Included in the mix is an average of 8,500 acres of alfalfa hay annually, which is harvested for internal use by the eight family dairies we are responsible for feeding.
In 2009, amid a growing concern for a need to become a more efficient user of water, we decided to begin exploring the use of subsurface drip irrigation (SDI) on our most water-consumptive crop: alfalfa.
Since the installation of our first system on an 80-acre block of alfalfa in the fall of 2009, we have converted roughly 1,100 acres over to SDI for alfalfa and another 600 acres to SDI for silage corn and wheat production. Along the way, we have made many observations and learned many lessons on the benefits alfalfa grown on SDI can have.
Here are some of our observations and results after eight years of SDI implementation.
Site selection and installation
Site selection and subsequent installation of the drip tape can be two of the biggest factors that affect whether or not an SDI system is successful and whether you will reap the benefits of the investment. All of the sites we initially chose for installation have been fields that had been flood irrigated and conventionally tilled for many years prior to the drip tape being installed.
We have also tried to avoid sites surrounded by native habitats or land that has been fallowed for many years. With this site selection process, we have been very successful in limiting the presence of a burrowing rodent population that can potentially wreak havoc on a system and, if not properly controlled, can eventually lead to tape abandonment due to the high labor costs for system repairs.
On all of our systems our philosophy is to monitor, trap and bait the perimeters of the fields very aggressively in hopes of preventing the population from moving into the field. Rewarding employees for their “daily catch” has also provided a bit of an incentive and morale boost for what can sometimes feel like an onerous task.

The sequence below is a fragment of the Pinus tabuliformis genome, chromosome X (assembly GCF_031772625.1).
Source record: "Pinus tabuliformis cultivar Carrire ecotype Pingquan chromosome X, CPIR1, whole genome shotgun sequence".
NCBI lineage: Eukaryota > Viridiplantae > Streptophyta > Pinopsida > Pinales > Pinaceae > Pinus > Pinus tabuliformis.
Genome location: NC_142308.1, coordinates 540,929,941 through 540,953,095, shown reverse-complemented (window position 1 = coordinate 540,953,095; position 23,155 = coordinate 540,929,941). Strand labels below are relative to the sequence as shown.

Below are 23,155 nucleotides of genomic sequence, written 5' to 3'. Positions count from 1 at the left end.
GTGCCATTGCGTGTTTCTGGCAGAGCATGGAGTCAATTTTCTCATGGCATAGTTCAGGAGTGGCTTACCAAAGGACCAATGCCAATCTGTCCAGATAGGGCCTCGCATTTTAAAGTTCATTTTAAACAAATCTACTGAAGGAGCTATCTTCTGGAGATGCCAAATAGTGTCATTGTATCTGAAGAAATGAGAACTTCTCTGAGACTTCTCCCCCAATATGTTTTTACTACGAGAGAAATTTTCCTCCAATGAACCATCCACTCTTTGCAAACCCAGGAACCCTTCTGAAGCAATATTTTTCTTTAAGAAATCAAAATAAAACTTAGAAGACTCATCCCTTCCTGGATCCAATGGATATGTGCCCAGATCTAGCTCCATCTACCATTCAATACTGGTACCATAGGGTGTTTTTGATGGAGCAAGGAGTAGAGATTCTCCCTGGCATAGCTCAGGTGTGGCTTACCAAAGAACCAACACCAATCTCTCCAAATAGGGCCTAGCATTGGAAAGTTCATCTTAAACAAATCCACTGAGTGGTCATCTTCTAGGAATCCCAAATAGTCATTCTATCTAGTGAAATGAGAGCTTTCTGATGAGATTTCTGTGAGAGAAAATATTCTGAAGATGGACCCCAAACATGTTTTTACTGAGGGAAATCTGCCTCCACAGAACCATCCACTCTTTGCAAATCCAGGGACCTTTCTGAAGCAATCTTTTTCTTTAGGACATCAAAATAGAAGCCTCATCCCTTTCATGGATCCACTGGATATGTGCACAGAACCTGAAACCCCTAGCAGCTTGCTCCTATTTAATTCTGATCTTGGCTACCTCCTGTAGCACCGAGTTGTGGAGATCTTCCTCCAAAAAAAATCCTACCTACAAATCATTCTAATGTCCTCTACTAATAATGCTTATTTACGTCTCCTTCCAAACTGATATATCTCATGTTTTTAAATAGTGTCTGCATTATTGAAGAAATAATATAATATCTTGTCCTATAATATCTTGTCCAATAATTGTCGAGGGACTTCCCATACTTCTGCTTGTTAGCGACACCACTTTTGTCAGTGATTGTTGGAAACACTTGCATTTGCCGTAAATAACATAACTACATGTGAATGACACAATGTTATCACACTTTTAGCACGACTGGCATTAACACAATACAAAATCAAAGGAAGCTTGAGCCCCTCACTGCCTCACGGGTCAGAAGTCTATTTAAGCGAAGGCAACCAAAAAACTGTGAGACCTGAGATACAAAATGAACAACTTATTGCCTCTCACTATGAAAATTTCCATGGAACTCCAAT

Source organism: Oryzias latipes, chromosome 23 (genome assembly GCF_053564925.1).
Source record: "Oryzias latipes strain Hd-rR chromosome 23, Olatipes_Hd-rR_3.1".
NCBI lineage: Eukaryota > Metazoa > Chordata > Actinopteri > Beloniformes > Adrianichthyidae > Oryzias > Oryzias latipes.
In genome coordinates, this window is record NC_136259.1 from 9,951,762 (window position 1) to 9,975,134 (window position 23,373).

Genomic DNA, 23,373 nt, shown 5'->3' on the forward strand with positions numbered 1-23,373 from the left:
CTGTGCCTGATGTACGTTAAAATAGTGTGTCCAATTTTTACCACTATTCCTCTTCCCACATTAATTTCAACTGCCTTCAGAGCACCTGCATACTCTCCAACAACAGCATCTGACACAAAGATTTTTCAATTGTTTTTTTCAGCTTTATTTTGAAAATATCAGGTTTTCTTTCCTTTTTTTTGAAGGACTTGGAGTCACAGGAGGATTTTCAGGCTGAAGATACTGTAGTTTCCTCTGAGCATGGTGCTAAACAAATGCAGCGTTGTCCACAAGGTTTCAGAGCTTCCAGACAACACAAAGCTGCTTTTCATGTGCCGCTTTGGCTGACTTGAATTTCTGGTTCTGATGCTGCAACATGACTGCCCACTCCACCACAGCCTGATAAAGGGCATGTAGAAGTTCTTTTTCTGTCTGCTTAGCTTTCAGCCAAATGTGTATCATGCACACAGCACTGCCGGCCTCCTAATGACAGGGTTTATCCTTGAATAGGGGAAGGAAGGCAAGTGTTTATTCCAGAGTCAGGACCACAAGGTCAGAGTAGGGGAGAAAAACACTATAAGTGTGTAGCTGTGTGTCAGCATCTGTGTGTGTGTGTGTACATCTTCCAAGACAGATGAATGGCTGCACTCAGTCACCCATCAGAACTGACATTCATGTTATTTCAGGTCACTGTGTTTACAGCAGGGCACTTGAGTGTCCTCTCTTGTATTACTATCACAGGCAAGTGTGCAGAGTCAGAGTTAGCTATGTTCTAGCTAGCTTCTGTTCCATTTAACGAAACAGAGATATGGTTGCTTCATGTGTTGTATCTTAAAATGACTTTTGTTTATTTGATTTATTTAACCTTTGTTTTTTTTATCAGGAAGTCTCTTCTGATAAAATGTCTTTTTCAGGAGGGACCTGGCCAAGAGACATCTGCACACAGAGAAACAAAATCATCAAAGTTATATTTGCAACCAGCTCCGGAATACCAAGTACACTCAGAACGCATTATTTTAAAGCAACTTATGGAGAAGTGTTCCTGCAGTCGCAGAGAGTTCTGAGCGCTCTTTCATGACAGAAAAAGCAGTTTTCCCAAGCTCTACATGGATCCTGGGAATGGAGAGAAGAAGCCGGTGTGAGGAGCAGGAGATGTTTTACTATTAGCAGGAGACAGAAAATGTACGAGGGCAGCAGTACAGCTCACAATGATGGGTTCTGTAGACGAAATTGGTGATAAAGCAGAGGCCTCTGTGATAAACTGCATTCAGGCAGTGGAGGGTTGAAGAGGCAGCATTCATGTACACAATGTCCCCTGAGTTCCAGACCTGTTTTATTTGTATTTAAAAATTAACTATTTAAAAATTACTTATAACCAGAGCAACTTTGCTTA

Also, by selecting sites that have been flood irrigated for many years, we have been able to leach salts from the top profile of the root zone, which could pose a problem for germination of some crops.
Tape installation is another topic that can be discussed at length. The biggest change we have is the depth at which we place the tape. On our first installations, we buried the tape at a depth of 14 to 15 inches on a 40-inch tape spacing.
While we have had success with these installations, in subsequent years we placed the tape shallower to compensate for the lack of lateral and upward water movement in our sandy loam soils. With most of our tape placed at 10 to 11 inches now, we see a lot less “striping” effect in the first two years of stand establishment.
We have also begun to look at using a larger tape size (.990 versus .875) to increase the uniformity of the system and maximize our distribution uniformity across the entire field. Our tape runs are generally a quarter-mile or longer, and all of our most recent systems have used .990 tape.
The quality of the tape is just as important as the installation itself. If you want to get 10 years or more out of the tape, then you must put a quality product in the ground. We had an experience with one particular system, trying to “cheapen” the price and cut some corners in terms of the quality of the tape we put in the ground.
After about four years, we started to see a large amount of emitter plugging due to soil ingestion, which is essentially fine soil particles working their way into the emitter pathway from the outside. We decided to pull the tape on that system after six years. After identifying the problem and returning to the use of a higher-quality and better-designed product, we have eliminated this problem.
Flushing, charging and running water through the system to allow the tape to occupy its space in the soil profile is also another important factor during installation. If equipment passes are not kept to a minimum before the tape has had a chance to expand and contract and homogenize itself with the soil around it (while running at proper operating pressures), excessive equipment passes, especially turning on headlands or field edges, can lead to compaction of the tape and reduced flow through it.